A new crisis stabilization unit at Lawrence Memorial Hospital has treated 25 people since it opened Aug. 4, a task force studying mental health care in the city was told Wednesday.
Members of the Community Health Improvement Project's Task Force on Mental Health Care said the number was impressive but they were unsure whether it meant Lawrence had a large enough demand to reopen a full-scale, inpatient mental health unit.
"We are kind of caught in between a rock and a hard space because of the size of community we are," said Alan Miller, a mental health advocate and task force member.
Several task force members said there was evidence Lawrence was not big enough to support an inpatient mental health unit. The city once had an inpatient unit at LMH, but hospital officials closed the last vestiges of it last year based on low usage and difficulties finding physicians to staff the unit. But since its closing, several mental health advocates have said the community is suffering because residents needing inpatient care now must travel to Topeka, Kansas City or the state hospital in Osawatomie.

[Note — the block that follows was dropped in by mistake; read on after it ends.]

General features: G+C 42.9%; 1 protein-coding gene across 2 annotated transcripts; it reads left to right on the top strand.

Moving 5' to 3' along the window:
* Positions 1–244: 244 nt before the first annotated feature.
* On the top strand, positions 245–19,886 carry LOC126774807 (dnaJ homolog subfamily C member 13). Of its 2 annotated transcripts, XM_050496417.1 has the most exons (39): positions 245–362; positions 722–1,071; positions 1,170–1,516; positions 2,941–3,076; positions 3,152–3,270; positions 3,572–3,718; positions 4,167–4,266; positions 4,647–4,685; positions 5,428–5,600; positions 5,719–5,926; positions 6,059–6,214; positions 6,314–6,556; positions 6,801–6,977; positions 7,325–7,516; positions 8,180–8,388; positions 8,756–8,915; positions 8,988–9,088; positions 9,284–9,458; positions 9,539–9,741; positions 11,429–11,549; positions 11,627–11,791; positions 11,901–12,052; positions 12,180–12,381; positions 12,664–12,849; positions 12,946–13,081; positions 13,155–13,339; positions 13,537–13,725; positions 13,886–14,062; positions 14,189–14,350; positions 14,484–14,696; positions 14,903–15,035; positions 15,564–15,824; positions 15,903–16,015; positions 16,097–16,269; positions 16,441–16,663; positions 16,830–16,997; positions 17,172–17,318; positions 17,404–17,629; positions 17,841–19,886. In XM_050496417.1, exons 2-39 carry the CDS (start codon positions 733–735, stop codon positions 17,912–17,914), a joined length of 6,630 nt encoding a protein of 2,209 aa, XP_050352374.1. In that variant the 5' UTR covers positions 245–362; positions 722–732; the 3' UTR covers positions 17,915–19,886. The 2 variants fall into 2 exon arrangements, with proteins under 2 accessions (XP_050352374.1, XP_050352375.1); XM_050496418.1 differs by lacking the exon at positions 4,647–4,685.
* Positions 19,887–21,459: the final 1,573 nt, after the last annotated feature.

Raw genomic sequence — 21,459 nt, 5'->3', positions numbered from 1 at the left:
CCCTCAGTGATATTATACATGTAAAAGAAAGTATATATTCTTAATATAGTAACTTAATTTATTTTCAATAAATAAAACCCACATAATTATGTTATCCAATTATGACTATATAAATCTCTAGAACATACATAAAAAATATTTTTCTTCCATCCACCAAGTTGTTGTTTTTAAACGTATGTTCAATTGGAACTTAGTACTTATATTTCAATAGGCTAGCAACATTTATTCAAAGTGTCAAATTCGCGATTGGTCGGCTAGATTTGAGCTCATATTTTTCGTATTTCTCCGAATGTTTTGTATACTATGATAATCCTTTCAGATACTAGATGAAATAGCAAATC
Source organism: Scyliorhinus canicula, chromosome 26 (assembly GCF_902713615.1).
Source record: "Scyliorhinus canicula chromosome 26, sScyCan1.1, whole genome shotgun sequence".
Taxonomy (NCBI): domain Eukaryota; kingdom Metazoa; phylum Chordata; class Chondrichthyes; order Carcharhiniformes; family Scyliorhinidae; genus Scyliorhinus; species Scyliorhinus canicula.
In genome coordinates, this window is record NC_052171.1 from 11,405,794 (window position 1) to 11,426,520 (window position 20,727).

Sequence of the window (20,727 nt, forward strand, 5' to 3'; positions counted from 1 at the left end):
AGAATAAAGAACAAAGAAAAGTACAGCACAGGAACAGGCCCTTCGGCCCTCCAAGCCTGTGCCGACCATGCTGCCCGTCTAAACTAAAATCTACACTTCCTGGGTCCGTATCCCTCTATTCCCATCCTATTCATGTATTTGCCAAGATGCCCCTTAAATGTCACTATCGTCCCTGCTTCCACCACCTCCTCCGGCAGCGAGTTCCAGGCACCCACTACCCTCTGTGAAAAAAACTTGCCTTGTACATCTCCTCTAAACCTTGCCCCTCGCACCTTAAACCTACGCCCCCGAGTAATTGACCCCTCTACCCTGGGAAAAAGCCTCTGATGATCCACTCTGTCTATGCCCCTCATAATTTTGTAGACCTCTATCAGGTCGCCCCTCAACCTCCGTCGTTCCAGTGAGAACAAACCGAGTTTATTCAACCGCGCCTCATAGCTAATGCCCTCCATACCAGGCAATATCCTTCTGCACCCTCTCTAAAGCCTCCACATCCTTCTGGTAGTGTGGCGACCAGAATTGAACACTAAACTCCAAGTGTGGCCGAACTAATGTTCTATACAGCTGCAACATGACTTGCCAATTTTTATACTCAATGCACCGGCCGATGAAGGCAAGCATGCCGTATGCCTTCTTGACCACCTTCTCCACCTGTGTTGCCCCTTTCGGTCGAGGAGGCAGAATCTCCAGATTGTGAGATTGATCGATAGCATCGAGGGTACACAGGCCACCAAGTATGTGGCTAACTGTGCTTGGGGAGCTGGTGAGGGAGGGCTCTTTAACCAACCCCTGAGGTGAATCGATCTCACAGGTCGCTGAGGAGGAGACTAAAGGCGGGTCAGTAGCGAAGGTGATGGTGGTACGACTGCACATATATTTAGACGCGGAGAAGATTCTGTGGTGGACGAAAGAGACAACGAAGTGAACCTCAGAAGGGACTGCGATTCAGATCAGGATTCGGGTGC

The hospital opened its crisis stabilization unit in the emergency department to provide a place for people to stay up to 24 hours to receive treatment, or to serve as a safe place for people awaiting transport to an inpatient unit.
Task force members said they were pleased the crisis unit had been established but said there likely was still need for either Bert Nash Community Mental Health Center, the hospital or both to begin long-term planning for an inpatient health unit.
"I think you have to come to the conclusion that at some point there will be a need for an inpatient unit," said Douglas County Commissioner Bob Johnson, who is on the task force.
"Whether that need comes when (the community grows to) 200,000 people or if it is in year 2025, I don't know. But you have to figure we're headed in that direction."
The group will meet again at 4:30 p.m. Sept. 24 at the Lawrence-Douglas County Health Department building.